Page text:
9. With total production at 300 tonnes in 1996, heroin is found in virtually every country in the world. It is abused by an estimated 8 million people, of whom 69 per cent are in Asia and Oceania, 16 per cent are in Europe, 5 per cent are in Africa, 5 per cent are in Latin America and 5 per cent are in North America (Canada and the United States of America (see figure 1). Of all illicit drugs, heroin is consistently ranked first in reports on abuse-related mortality and hospital emergencies. With 800-1,000 tonnes produced in 1997 and at least 13 million addicts, the world prevalence of cocaine abuse is higher, although geographically more concentrated, notably in the Americas. About 43 per cent of cocaine abusers live in Latin America, 39 per cent in North America (Canada and the United States), 10 per cent in Europe, 7 per cent in Africa and 1 per cent in Asia and Oceania (see figure 2). While cocaine abuse is reported to have declined and stabilized in North America in recent years, it appears to be growing in Africa, Europe and Latin America. Heroin abuse, while stable in western Europe, is increasing in eastern Europe, North America and parts of Africa and Latin America.
10. These figures and trends indicate that the division between producer/developing countries and consumer/developed countries is increasingly becoming blurred. They also highlight the efforts by trafficking organizations to secure and expand their profits by seeking new outlets in untapped markets. Heroin and cocaine prices at the retail level have shown a high degree of elasticity, traffickers being able to adjust them to the purchasing power of their potential customers. For example, in 1996 the street price of a gram of heroin was US$ 20 in the United Republic of Tanzania, US$ 75 in the Syrian Arab Republic and up to US$ 380 Norway.
11. In many developing countries, including producing countries, migrations from rural areas bring young persons to cities with little employment opportunities and weakened social controls and family bonds. From the point of view of drug control, these factors create a potentially dangerous situation that needs to be dealt with as early as possible. Even in the areas where the coca bush and opium poppy are grown, the illicit production of opiates and coca derivatives has not been free of costs from the point of view of individual and public health. For example, in the rural communities of the northern part of the Lao People's Democratic Republic, there is one opium addict for every two opium-growing families; a similar proportion of opium addicts has been reported in Myanmar.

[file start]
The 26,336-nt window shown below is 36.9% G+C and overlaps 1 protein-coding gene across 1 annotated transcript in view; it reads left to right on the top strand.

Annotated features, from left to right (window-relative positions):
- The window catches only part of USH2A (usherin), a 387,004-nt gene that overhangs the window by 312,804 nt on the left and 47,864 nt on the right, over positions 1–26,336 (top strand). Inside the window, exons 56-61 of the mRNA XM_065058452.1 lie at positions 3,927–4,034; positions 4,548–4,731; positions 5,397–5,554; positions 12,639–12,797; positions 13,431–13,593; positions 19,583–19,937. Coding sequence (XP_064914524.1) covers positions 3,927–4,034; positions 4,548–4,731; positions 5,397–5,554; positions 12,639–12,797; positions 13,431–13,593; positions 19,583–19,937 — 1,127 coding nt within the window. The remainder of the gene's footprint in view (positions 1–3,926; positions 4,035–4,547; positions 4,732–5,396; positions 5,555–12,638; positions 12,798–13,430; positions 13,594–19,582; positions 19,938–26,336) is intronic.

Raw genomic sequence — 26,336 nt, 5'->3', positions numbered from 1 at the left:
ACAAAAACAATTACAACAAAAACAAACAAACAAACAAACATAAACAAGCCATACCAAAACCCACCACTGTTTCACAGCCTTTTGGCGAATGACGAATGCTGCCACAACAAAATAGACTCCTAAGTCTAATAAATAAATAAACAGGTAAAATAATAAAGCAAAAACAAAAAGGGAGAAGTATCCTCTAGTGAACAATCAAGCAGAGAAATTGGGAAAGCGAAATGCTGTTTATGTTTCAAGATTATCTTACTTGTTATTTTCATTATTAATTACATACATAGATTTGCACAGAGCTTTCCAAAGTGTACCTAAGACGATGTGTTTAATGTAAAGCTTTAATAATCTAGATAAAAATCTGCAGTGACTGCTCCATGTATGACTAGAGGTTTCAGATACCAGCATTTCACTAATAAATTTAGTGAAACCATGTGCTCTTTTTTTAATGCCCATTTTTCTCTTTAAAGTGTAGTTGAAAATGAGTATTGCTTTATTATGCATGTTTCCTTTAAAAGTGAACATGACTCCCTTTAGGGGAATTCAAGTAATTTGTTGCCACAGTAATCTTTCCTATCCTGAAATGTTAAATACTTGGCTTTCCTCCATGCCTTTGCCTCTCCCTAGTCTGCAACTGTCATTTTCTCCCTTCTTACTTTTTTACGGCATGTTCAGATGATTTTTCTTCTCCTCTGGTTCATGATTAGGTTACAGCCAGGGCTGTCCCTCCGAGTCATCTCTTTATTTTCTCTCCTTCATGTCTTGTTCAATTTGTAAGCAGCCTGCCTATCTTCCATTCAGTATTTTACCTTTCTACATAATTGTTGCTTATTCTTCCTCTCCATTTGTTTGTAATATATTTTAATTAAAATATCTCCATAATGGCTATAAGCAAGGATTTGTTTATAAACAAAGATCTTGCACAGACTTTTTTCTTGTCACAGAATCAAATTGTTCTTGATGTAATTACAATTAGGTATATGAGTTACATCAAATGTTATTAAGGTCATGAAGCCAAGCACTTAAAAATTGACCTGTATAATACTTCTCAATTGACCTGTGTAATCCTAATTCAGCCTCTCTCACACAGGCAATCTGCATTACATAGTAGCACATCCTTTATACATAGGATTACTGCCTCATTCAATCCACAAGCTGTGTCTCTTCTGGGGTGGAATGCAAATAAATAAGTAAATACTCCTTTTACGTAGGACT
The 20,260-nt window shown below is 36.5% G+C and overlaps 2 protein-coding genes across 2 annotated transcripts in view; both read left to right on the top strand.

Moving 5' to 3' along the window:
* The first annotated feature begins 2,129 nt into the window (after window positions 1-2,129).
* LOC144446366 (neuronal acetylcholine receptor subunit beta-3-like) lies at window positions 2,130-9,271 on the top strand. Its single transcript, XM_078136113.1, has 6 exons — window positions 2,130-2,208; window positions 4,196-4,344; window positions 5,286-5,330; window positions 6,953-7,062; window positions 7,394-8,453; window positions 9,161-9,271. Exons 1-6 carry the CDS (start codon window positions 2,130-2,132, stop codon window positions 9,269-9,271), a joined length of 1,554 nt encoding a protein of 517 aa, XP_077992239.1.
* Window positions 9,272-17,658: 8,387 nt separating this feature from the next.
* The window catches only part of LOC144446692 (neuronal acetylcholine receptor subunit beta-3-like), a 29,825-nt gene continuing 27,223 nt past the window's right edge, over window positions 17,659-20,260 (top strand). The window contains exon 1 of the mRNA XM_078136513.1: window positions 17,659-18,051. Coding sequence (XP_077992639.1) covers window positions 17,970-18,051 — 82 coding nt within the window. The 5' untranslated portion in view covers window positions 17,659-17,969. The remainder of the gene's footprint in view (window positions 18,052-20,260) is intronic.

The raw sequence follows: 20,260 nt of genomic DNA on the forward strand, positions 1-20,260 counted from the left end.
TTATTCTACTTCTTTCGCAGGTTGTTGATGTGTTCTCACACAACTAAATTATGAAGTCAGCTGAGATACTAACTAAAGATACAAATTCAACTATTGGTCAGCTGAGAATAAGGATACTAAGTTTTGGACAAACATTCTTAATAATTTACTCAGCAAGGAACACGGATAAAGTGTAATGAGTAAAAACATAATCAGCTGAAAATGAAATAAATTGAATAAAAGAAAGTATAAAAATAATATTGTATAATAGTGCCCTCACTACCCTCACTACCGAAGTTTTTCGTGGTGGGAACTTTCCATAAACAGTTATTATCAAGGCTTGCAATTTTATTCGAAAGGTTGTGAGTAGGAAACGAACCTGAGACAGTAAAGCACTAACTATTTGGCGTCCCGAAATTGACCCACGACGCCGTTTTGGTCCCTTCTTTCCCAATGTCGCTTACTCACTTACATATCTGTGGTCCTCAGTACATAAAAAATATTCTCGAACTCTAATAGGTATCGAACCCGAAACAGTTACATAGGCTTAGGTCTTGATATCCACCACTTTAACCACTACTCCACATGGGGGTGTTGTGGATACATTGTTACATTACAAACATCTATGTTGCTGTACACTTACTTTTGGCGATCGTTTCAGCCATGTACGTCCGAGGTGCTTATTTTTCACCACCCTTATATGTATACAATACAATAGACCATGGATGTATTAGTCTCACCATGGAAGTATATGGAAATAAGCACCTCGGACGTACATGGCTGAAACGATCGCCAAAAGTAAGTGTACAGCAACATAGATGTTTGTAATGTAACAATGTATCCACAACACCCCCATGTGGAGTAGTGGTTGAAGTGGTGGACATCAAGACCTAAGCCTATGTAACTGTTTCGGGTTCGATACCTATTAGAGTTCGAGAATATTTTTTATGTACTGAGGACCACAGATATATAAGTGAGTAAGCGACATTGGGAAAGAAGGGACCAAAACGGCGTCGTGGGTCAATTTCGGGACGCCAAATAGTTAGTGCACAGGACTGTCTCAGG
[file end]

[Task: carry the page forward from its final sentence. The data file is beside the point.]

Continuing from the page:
Figure 1. Heroin consumption
|North America (Canada and USA)||5.0%|
Figure II. Cocaine consumption
|North America (Canada and USA)||39.0%|
12. Heroin and cocaine do not just bring untold suffering to individuals and their families. Their illicit production and trade have a destabilizing effect on whole economies and on the social and political well-being of nations. The links between the traffic in narcotics and the illicit weapons trade have long benefited insurgency movements and terrorist groups. The profits made by criminal organizations involved in trafficking are staggering, giving them the possibility to penetrate, corrupt and destabilize the economy and institutions of countries in different parts of the world.
B. Illicit supply of opiates and coca derivatives
13. In the rural areas of the main drug-producing countries in Asia and Latin America, about 700,000 families, or around 4 million people, depend on income derived from the cultivation of coca bush and opium poppy. Most of them live below the poverty level and receive on average 50 per cent of their income from this activity. Although the drug trade often helps them cope with food shortages and the vagaries of other agricultural markets, economic dependence on illicit crops is not sustainable in the long run. Forming an enclave in the national economy and excluded from mainstream development, the cultivation of coca bush and opium poppy leaves farmers in the hands of ruthless and unreliable middlemen. The Damoclean sword of forced eradication hangs over their fields. In some countries, such as Colombia, many have become mere employees in large commercial farms owned by traffickers of narcotic drugs. Most of the 700,000 families, given suitable alternatives, would gladly switch to other sources of income.
14. While legal cultivation for traditional and medical use has fallen since the 1930s, when the first international drug control conventions entered into effect, illegal production of both opium poppy and coca leaf has increased considerably in the last few decades, particularly in the 1970s and the 1980s. There are indications that, in the 1990s, decreases in the growth rate (of opium poppy) or even in production (of coca leaf) have started to appear. It would be premature, however, to speak of a sustainable and overall downward trend.
Cultivation and production of opiates
15. Almost 90 per cent of the illicit opiates in the world originate in two main areas: south-west Asia and south-east Asia. The two main countries in which opium poppy is being cultivated are Afghanistan and Myanmar; the Lao People's Democratic Republic ranking a distant third. Illicit opium cultivation also takes
place in China, Colombia, India, Mexico, Pakistan, Thailand, Viet Nam, as well as in countries in the Middle East.
16. Opium poppy cultivation showed a massive increase in the 1980s, that was followed by some stabilization in the mid-1990s. The increase occurred mainly in two countries: Afghanistan and Myanmar. Whereas, according to estimates in the United States International Narcotics Control Strategy Reports, Myanmar is the world's largest producer of opium, data of the Office for Drug Control and Crime Prevention seem to indicate that production in Afghanistan is greater than in Myanmar. The growth of production in recent years has been attributed less to an overall expansion in cultivation than to increased yield per hectare, reflecting primarily the shift of cultivation to high-quality soil on irrigated land in Afghanistan.